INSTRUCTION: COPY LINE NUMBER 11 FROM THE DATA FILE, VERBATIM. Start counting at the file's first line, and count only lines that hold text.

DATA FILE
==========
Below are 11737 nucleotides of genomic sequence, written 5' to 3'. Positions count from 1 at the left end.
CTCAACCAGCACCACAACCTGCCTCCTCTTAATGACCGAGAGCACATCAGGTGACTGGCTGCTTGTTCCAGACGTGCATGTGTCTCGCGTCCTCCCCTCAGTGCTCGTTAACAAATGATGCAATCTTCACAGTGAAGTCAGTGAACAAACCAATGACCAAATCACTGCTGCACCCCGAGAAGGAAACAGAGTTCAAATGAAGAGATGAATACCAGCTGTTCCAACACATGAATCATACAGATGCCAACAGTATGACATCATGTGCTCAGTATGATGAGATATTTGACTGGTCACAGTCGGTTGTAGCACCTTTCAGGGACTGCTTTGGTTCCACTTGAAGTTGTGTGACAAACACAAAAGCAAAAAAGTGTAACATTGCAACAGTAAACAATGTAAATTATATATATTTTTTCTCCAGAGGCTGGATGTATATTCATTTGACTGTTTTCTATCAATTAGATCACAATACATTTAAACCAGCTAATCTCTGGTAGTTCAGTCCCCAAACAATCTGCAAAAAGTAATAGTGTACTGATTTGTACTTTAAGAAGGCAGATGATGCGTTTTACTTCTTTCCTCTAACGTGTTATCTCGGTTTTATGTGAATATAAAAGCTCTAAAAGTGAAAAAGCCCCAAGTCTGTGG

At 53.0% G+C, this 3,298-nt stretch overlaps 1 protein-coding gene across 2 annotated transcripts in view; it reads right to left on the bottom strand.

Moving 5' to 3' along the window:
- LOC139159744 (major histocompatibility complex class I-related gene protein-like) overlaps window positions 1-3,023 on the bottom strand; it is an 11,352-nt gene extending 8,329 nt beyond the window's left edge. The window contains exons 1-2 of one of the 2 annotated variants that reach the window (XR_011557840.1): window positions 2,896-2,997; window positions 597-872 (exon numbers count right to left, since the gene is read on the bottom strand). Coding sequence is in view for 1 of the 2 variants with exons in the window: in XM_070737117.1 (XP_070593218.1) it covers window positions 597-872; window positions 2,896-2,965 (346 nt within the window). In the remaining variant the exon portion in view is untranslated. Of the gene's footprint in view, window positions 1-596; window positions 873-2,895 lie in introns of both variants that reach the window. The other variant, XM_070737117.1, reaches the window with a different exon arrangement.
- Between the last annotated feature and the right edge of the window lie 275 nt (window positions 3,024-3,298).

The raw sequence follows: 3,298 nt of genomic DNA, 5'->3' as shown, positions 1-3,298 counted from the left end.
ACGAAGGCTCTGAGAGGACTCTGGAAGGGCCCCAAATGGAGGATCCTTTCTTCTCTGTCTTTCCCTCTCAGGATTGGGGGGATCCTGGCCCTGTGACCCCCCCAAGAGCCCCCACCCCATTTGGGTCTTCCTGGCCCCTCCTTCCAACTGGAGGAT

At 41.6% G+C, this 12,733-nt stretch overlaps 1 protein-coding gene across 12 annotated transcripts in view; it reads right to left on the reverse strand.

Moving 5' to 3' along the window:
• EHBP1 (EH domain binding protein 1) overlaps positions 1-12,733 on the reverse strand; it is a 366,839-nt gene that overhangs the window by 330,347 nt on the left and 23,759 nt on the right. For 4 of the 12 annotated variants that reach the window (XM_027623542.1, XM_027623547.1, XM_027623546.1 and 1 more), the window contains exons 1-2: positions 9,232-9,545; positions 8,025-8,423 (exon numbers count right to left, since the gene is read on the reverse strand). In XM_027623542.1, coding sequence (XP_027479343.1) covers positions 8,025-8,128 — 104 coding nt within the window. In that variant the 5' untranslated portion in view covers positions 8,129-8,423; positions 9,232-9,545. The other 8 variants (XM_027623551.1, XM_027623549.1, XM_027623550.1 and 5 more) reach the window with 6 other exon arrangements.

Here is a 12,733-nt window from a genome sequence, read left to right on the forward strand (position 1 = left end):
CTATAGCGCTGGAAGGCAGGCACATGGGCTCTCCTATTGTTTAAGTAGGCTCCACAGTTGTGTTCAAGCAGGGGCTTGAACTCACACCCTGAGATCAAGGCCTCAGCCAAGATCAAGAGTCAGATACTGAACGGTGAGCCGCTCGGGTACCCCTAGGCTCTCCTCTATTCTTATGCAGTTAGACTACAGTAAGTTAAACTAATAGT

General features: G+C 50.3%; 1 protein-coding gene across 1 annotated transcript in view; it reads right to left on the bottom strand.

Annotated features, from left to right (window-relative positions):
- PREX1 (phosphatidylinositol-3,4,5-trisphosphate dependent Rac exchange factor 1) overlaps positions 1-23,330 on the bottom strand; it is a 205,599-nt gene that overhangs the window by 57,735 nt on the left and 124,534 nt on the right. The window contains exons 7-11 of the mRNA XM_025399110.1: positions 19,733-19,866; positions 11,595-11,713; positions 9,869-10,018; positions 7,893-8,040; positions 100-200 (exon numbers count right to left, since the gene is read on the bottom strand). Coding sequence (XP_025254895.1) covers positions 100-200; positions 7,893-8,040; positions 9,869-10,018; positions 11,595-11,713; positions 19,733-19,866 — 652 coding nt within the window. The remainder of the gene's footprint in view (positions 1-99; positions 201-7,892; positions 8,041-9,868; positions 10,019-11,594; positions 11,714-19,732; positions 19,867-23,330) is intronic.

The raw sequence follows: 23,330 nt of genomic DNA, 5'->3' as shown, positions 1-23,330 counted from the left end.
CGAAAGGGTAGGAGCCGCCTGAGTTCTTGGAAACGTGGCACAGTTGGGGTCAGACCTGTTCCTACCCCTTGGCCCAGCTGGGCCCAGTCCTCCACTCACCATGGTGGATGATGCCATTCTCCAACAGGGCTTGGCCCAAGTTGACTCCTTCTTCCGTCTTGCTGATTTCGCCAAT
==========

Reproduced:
• EHBP1 (EH domain binding protein 1) overlaps positions 1-12,733 on the reverse strand; it is a 366,839-nt gene that overhangs the window by 330,347 nt on the left and 23,759 nt on the right. For 4 of the 12 annotated variants that reach the window (XM_027623542.1, XM_027623547.1, XM_027623546.1 and 1 more), the window contains exons 1-2: positions 9,232-9,545; positions 8,025-8,423 (exon numbers count right to left, since the gene is read on the reverse strand). In XM_027623542.1, coding sequence (XP_027479343.1) covers positions 8,025-8,128 — 104 coding nt within the window. In that variant the 5' untranslated portion in view covers positions 8,129-8,423; positions 9,232-9,545. The other 8 variants (XM_027623551.1, XM_027623549.1, XM_027623550.1 and 5 more) reach the window with 6 other exon arrangements.